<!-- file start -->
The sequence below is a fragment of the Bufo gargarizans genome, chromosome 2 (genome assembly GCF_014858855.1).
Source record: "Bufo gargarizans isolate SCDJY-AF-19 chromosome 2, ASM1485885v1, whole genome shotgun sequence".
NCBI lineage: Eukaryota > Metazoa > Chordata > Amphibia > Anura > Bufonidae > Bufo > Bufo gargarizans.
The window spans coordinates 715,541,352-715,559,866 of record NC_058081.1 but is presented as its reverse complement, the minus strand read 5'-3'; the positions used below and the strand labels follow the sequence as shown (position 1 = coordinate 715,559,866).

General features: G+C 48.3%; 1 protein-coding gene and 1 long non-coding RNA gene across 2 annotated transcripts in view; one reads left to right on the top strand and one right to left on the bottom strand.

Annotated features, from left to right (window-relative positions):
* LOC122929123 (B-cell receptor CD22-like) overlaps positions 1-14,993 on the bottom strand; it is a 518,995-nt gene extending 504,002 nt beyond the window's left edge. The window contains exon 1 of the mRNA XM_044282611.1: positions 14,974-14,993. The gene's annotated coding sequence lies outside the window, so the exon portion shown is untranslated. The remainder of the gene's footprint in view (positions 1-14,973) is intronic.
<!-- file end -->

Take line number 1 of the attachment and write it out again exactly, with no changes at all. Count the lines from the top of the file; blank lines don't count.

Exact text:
The sequence below is a fragment of the Bufo gargarizans genome, chromosome 2 (genome assembly GCF_014858855.1).